Alzheimer’s disease: the impact of age-related changes in reproductive hormones
- Cite this article as:
- Simpkins, J.W., Yang, S.-., Wen, Y. et al. CMLS, Cell. Mol. Life Sci. (2005) 62: 271. doi:10.1007/s00018-004-4382-2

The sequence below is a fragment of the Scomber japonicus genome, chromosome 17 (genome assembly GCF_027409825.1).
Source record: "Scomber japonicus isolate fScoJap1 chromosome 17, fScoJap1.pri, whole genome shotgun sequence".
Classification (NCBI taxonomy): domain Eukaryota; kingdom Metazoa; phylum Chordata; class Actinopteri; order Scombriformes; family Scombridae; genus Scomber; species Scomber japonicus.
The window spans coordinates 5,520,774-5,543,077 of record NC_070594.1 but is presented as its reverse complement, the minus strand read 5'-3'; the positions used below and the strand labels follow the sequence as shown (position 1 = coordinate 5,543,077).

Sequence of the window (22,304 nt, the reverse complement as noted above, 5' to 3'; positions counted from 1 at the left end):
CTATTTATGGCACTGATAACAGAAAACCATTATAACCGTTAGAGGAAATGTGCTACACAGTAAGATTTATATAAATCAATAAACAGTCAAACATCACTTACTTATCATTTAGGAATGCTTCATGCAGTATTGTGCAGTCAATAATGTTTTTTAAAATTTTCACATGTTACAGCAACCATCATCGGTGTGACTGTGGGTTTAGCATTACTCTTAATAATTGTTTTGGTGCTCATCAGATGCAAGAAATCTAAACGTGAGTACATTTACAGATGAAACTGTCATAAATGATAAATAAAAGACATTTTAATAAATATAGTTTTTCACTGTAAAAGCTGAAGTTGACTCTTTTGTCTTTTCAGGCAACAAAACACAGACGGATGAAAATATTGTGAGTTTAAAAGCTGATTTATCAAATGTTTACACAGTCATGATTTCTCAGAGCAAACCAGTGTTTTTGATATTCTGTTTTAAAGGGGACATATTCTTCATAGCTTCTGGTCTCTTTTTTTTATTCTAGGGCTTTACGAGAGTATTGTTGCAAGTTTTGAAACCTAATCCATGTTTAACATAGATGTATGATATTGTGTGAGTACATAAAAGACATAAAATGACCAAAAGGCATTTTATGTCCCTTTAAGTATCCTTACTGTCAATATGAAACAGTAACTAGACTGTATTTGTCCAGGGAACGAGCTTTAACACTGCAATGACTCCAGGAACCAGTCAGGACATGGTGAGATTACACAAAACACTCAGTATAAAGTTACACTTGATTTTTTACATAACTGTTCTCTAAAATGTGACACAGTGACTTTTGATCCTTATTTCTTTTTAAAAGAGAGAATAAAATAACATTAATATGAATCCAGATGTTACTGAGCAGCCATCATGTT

Two classes of ovarian steroids, estrogens and progestins, are potent in protecting neurons against acute toxic events as well as chronic neurodegeneration. Herein we review the evidence for neuroprotection by both classes of steroids, provide plausible mechanisms for these potent neuroprotective activities and indicate the need for further clinical trials of both estrogens and progestins in protection against acute and chronic conditions that cause neuronal death. Estrogens at concentrations ranging from physiological to pharmacological are neuroprotective in a variety of in vitro and in vivo models of cerebral ischemia and brain trauma as well as in reducing key neuropathologies of Alzheimer’s disease. While the mechanisms of this potent neuroprotection are currently unresolved, a mitochondrial mechanism is involved. Progestins have been recently shown to activate many of the signaling pathways used by estrogens to neuroprotect, and progestins have been shown to protect against neuronal loss in vitro and in vivo in a variety of models of acute insult. Collectively, results of these animal and tissue culture models suggest that the loss of both estrogens and progestins at the menopause makes the brain more vulnerable to acute insults and chronic neurodegenerative diseases. Further clinical assessment of appropriate regimens of estrogens, progestins and their combination are supported by these data.